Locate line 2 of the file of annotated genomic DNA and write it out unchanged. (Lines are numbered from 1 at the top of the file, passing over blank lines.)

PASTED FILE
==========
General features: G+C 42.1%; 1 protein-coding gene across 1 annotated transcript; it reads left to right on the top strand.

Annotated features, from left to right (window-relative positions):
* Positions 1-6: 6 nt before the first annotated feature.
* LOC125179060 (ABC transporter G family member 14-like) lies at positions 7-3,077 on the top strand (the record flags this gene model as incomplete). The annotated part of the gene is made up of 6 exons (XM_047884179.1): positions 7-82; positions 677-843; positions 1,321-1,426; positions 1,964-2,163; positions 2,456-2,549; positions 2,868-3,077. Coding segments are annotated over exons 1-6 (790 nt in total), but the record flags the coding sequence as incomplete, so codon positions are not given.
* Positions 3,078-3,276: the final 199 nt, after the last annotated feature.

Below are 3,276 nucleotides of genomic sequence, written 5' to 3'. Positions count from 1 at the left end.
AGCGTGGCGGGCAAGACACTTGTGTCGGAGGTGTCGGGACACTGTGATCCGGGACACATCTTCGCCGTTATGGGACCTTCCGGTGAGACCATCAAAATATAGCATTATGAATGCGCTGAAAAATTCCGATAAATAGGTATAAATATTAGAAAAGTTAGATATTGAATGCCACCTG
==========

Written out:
Annotated features, from left to right (window-relative positions):